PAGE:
Nephrolithiasis

Nephrolithiasis is another name for kidney stones. Kidney stones are also called renal calculi. Stones in other parts of the urinary system are called urinary calculi. Both are rock-like pieces that are about the size of a grain of sand. They form most often in the kidneys and get stuck in the ureter. This blocks the flow of urine and causes pain. You may have more than 1 stone. Men get kidney stones more often than women. Kidney stones occur mostly in people 20 to 30 years old. But they can happen to anyone at any age.

Kidney stones can be caused by a build up of uric acid, calcium, or phosphate in your urine. If you have gout, you may be more likely to have kidney stones. You may get kidney stones if you do not drink enough water.

The most common sign is pain in your side that comes on suddenly. The pain may come and go and may be severe. You may see blood in your urine, which will look pink or red. You may hurt when you pass your urine (urinate). You may feel sick to your stomach (nausea) and throwing up (vomiting). If your stone has caused an infection, you may have fever and chills.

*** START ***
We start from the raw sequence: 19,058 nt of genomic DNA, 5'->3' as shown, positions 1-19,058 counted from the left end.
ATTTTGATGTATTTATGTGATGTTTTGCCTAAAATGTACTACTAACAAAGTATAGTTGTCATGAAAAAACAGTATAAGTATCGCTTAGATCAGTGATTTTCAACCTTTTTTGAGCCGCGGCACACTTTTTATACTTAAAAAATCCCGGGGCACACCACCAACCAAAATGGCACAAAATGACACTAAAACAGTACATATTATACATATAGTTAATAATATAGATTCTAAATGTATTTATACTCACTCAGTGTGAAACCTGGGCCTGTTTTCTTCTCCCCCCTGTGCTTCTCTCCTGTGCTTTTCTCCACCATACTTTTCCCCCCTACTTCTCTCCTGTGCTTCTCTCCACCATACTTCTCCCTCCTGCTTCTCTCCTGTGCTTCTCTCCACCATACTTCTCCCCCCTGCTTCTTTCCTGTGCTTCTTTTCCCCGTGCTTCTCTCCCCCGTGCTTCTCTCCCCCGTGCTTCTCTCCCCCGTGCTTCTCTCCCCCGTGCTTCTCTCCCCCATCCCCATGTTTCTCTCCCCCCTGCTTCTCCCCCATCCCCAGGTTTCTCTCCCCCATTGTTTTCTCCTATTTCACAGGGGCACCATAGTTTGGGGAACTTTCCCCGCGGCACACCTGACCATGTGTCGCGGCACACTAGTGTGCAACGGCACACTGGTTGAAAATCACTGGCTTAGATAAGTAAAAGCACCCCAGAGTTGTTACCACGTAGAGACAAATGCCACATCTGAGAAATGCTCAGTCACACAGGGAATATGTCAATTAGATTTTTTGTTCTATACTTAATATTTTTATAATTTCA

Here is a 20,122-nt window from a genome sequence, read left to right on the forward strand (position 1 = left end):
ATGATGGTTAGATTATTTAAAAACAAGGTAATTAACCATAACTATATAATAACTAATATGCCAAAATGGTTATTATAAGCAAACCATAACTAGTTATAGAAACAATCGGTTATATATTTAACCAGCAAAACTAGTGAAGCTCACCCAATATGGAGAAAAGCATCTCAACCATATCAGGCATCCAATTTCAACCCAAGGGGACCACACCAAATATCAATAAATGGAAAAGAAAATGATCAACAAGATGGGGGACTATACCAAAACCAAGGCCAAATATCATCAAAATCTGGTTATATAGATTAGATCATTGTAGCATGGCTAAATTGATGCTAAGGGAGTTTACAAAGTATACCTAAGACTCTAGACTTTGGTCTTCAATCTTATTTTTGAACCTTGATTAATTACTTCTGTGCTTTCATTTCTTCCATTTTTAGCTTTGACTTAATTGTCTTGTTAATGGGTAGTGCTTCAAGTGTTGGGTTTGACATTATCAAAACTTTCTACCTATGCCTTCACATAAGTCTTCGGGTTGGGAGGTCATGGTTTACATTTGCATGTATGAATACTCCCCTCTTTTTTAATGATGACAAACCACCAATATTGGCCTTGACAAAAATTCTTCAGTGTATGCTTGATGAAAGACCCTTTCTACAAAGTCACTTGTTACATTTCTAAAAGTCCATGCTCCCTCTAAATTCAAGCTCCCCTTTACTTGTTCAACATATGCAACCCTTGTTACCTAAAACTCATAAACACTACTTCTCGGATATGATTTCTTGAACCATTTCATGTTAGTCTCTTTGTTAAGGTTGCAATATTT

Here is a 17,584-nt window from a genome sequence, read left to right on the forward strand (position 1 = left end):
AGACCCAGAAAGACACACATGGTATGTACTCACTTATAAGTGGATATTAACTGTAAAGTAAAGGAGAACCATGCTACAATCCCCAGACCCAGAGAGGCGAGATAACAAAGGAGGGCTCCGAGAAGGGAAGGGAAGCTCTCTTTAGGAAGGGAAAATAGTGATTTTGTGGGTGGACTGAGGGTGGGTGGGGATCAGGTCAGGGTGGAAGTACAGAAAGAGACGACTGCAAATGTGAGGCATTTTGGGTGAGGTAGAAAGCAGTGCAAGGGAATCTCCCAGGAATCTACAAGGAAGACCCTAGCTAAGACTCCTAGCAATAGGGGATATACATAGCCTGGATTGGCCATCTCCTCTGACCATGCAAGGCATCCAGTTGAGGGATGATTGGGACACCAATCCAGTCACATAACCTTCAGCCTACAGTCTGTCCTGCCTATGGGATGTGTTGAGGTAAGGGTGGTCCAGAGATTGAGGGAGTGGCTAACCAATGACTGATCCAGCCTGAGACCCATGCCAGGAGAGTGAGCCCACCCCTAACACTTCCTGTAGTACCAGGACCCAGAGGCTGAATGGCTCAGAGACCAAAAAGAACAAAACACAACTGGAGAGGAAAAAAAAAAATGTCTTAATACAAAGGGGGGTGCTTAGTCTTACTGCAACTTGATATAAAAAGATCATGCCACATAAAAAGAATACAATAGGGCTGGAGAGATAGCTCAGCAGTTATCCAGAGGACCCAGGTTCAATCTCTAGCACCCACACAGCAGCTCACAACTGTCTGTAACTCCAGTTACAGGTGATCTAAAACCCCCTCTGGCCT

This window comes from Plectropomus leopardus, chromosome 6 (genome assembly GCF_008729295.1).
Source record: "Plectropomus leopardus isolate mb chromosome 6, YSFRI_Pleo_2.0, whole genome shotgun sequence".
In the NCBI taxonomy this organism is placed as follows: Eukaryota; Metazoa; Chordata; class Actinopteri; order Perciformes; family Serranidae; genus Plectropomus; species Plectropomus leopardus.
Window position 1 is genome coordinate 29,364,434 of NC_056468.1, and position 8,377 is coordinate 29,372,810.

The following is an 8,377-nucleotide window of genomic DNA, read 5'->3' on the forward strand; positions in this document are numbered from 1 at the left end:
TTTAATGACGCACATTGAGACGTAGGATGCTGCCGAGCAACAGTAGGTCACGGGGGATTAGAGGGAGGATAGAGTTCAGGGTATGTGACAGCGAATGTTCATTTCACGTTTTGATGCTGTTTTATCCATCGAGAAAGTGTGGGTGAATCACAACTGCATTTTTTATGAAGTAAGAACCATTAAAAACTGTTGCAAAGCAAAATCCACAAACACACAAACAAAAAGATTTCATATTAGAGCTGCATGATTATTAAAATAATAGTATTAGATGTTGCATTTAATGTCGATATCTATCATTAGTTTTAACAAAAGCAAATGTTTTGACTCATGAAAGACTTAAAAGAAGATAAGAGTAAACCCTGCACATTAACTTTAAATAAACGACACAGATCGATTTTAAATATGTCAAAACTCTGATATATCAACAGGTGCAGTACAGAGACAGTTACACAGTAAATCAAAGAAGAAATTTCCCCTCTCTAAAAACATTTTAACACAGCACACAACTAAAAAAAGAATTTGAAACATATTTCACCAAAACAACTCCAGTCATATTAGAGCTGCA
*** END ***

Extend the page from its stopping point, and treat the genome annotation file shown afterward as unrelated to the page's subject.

Often you can be treated at home and the stone will pass on its own. If the stone does not pass, you may need to have surgery to remove it. Or you may need to have lithotripsy to break it apart. Your urine and maybe your blood will need to be tested. You may need an x-ray, called an IVP, to look for the stone. You may need a test called an ultrasound to look for the stone Other tests may also be needed to find what is causing your stones.

For new appointment requests with Nephrology Outpatient Clinics, please contact:

  • Phone: 717-531-8156
  • Fax: 717-531-6776 

For return appointment requests with Nephrology Outpatient Clinics, please contact:

  • Phone: 717-531-8885
  • Fax: 717-531-4645

For appointments requests with our Dialysis Unit, please contact:

  • Phone: 717-531-5227
  • Fax: 717-531-5015

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